What You Need To Know About Window Glass And Sea Turtle Safety

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Buying that beachfront house can give you a great sense of satisfaction, especially when you get to enjoy that first cup of coffee on the deck as you watch the tide roll in under the sunrise. If you're living in a sea turtle nesting area, though, you'll need to remember that living on the beach comes with some responsibility. Before nesting season, you'll want to have all of the glass in your house evaluated to be sure that it is safe for sea turtle hatchlings.

Why Your Windows Matter to Sea Turtles

The natural process of sea turtle hatching relies on a turtle's natural instinct of following the moon's reflected light on the horizon to get to the water. Since this is entirely instinct and the turtles have no way to differentiate moon light from artificial light, any lighting that shines from your home's windows can interfere with their migration to the water. This could be life-threatening to the newly-hatched turtles.

What You Can Do About Your Windows

There are several different options available to you for preventing the transfer of light from your home's windows. Consider having a window glass professional install new windows made from sea turtle glass along all of the beach-facing walls of your home. If you're not familiar with sea turtle glass, it's a tinted glass product that blocks nearly half of the visible light from your home so that it doesn't reach the beach.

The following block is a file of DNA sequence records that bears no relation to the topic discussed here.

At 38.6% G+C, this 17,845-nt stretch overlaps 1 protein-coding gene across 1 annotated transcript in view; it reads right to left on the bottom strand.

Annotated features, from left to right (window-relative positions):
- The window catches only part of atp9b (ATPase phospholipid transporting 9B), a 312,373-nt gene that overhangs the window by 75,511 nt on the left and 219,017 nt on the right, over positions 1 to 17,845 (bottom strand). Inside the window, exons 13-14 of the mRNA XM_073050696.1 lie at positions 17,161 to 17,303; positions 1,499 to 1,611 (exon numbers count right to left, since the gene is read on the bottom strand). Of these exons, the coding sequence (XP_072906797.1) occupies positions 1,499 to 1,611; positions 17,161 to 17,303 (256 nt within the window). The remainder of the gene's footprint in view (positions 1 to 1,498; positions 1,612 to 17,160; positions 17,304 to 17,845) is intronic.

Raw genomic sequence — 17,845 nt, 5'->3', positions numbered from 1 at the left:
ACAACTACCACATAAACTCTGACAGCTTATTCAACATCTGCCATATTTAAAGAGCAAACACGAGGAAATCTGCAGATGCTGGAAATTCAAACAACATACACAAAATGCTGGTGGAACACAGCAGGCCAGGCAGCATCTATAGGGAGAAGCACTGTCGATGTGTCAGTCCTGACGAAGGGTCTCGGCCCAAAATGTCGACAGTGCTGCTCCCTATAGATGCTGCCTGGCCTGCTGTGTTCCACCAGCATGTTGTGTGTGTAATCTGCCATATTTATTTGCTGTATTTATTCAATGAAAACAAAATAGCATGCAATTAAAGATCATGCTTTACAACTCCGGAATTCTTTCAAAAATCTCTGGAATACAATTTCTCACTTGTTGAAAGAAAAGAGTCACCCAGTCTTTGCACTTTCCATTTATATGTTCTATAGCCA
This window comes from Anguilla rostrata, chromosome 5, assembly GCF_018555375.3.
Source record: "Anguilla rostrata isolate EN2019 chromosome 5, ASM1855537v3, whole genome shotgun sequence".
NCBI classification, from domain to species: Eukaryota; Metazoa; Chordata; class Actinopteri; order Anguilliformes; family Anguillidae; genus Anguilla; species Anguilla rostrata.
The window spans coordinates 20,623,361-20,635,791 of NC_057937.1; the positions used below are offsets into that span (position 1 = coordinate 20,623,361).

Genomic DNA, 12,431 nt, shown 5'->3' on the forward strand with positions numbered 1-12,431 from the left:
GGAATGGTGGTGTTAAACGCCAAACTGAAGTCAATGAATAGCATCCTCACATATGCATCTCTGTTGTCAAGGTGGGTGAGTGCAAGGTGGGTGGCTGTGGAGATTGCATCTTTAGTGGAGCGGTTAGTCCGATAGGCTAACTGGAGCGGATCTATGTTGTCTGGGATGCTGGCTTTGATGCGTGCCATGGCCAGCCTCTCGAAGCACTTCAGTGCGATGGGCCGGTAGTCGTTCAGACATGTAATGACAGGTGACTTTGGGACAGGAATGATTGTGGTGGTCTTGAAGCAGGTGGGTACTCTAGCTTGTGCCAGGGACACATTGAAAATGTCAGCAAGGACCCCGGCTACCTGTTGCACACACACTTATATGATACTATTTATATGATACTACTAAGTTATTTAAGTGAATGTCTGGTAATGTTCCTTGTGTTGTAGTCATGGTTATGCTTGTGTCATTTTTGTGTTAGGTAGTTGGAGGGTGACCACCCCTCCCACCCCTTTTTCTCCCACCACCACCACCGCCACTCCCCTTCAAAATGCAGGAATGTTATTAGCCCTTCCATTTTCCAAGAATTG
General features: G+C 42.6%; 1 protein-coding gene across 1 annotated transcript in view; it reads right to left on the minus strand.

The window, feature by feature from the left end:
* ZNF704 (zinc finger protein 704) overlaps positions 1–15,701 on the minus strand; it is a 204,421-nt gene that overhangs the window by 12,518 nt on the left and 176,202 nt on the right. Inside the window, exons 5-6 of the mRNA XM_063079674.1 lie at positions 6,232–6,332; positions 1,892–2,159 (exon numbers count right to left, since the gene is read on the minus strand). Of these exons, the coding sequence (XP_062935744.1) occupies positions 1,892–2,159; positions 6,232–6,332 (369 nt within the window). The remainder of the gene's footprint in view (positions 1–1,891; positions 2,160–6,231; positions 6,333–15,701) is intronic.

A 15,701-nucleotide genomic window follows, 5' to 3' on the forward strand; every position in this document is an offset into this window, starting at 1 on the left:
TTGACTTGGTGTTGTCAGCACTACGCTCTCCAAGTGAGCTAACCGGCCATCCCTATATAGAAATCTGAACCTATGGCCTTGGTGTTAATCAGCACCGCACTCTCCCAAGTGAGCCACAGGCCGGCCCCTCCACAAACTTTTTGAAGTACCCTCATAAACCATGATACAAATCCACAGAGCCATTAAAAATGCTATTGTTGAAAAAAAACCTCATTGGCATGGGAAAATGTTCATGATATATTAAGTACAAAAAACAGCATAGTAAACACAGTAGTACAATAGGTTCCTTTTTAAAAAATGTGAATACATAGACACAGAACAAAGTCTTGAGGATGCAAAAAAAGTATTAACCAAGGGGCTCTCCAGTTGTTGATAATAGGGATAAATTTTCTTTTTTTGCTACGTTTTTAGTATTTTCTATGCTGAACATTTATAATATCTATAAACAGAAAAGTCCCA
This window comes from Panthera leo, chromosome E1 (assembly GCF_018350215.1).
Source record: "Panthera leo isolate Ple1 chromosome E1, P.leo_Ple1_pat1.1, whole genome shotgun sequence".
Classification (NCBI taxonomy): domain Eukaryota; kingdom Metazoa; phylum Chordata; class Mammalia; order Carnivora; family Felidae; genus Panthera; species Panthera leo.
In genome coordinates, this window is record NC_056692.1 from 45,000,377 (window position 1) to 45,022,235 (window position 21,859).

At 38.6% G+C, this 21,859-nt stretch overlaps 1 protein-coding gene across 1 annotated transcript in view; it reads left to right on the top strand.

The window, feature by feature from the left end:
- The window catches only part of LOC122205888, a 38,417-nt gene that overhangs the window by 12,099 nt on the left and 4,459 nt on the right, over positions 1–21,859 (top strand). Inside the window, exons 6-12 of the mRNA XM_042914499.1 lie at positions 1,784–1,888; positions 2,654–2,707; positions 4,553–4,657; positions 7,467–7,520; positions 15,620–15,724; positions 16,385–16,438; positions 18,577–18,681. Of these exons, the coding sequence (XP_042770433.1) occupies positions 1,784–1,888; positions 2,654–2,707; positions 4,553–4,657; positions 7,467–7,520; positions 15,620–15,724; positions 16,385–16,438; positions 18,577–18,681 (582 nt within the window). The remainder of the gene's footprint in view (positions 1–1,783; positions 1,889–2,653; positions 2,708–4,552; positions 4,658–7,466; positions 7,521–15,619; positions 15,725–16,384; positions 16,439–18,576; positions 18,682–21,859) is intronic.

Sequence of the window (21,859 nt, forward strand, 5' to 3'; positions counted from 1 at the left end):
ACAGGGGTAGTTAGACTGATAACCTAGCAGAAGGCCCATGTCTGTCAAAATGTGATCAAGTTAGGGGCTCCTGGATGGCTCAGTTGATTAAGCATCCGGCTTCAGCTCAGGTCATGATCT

Replacing all of the windows can be an expensive investment. Instead, talk with your window glass technician about applying a tinting film on your windows to keep the light at bay while you replace the glass in stages.

How You Apply Window Tint

Measure the width and length of the windows so that you know exactly how much tint you'll need to cover them. Then, make sure you buy extra to account for waste from trimming and measurement errors.

Opt for either early morning or late evening installation so that the window glass is cooler. Glass will absorb heat during the peak hours of the day, and that heat can make it hard for the film to adhere. Clean the windows thoroughly, then allow them to dry.

Cut a piece of film for the window that includes a small amount of overlap on each side. Anywhere between a half-inch to an inch should be more than enough, depending on what you're comfortable with. The overlap is important, because it makes it easier for you to get the film all the way to the window edges.

Wet both your hands and the window with a spray bottle of water. That will help ensure you don't leave fingerprints on the film. Then, peel a small piece of the protective backing off the film. Spray the front of the film, then line up the top edge along the edge of the window. Gradually work with a squeegee to push out air bubbles as you slowly expose more film and adhere it to the glass. Once the whole film sheet is applied securely, trim any excess from the edges of the window with a sharp razor.

For more information about installing or replacing windows, make sure to talk with someone at a business like Five Star Windows Inc.


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